I have been pacing at my local parkrun, which has been providing pacers for the last year. In my experience the best way is pace according to the terrain. Keep the intensity the same, but slow down (a little) on the hilly bits. Make up time on the flat. You can afford to be 10-15 seconds down over the first km as it allows people trying for a pb to keep in touch (being 10 seconds ahead of schedule at 1k is a recipe for running on your own for the next 4k). I usually aim to make up the deficit over the next 4k to finish on schedule.
Don't be discouraged if a lot of your group fall behind as many of them will be overambitious in choosing a pacer to run with. I often have people wanting to run a new pb by over 2 minutes.
Kattefjaes, you seem to be under the mistaken impression that it is only the beginners or slower runners that are performing outside their comfort zone. It's the same up the front with the faster runners too.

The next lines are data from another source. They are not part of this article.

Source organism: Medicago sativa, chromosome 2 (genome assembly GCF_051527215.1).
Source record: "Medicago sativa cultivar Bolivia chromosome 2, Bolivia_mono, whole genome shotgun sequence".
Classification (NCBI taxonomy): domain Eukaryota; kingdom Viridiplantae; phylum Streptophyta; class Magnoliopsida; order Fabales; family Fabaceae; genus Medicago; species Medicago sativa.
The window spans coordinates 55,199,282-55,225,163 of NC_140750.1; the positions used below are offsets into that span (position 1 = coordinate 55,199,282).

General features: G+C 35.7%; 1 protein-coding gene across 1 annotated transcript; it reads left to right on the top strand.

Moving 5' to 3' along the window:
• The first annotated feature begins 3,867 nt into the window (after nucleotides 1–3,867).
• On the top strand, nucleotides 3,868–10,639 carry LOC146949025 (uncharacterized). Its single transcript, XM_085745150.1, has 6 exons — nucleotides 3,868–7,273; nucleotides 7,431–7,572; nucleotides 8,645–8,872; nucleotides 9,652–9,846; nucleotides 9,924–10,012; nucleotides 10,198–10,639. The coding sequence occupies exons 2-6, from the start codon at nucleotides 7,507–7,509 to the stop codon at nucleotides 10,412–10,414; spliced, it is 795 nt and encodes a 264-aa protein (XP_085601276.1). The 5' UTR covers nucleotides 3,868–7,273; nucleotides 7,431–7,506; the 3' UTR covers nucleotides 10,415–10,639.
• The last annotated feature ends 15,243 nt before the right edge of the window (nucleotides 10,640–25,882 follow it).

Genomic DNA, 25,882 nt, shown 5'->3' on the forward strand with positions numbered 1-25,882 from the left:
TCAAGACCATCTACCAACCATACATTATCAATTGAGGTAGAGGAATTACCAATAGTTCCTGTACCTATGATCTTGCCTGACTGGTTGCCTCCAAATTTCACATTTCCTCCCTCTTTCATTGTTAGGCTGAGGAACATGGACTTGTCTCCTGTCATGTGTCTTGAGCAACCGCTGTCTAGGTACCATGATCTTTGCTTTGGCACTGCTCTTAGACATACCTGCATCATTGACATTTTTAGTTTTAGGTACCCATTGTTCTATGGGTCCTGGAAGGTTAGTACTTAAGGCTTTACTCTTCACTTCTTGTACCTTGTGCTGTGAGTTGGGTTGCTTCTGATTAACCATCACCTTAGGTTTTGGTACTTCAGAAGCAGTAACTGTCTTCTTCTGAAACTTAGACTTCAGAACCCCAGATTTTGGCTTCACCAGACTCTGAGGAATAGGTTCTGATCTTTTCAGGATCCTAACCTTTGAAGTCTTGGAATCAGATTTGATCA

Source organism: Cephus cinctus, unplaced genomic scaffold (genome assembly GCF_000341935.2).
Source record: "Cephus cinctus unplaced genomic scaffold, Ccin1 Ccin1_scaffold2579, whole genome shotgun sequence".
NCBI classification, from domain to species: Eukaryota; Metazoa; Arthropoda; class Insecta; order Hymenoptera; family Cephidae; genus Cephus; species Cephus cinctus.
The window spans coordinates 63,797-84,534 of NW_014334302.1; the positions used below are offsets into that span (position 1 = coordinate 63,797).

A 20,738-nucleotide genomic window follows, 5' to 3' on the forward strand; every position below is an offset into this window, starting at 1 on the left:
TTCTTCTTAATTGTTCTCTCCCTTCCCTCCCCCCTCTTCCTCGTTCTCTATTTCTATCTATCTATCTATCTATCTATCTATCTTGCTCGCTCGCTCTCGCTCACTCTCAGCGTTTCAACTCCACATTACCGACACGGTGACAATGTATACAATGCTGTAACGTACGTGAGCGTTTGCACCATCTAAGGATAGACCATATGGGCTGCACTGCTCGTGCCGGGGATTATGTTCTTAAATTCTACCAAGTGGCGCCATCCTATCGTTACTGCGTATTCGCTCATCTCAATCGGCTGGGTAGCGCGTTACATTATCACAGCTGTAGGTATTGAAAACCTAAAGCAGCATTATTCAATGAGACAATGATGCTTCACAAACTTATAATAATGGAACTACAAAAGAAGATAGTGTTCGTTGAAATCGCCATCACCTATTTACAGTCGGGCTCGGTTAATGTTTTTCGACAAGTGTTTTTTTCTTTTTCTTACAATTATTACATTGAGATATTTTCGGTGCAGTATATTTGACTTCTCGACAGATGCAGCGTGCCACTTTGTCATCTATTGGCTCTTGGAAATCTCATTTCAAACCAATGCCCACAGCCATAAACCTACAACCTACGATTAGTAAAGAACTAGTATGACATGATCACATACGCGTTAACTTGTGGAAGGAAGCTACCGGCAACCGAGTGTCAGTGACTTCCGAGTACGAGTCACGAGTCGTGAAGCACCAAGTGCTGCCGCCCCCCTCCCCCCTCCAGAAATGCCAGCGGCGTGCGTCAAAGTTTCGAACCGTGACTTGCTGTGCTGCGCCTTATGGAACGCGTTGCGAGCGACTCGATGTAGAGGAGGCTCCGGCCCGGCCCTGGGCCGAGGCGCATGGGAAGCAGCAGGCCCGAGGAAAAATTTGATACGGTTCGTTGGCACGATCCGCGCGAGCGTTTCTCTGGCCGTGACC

Literatin, perhaps I haven't got the exact phrasing used, but the general idea that it's only 5k you don't need water is correct. In the few times I've been at Edinburgh parkrun I have gotten the impression that the guy is indeed a bit of a twat (but perhaps I just haven't warmed to him).
Jeez people don't get your knickers in a twist, I was paraphrasing and they may not be the exact words used. Nobody was picked on, the water bottle is retreived and it's all taken in the lighthearted manner in which it is intended. I think that the point which is trying to be made is about trying to run without your emotional safety blanket and see how you get on.
The prerace briefing at Edinburgh parkrun always amuses me. At some point the race director asks if anyone is runnning with a water bottle, followed by a few sheepish hands going up. He then asks if he can get a closer look at someone's bottle. When the unlucky parkrunner hands it over he throws it over the fence into the field next door saying 'you don't need that nonesense it's only 5k'. A point well made.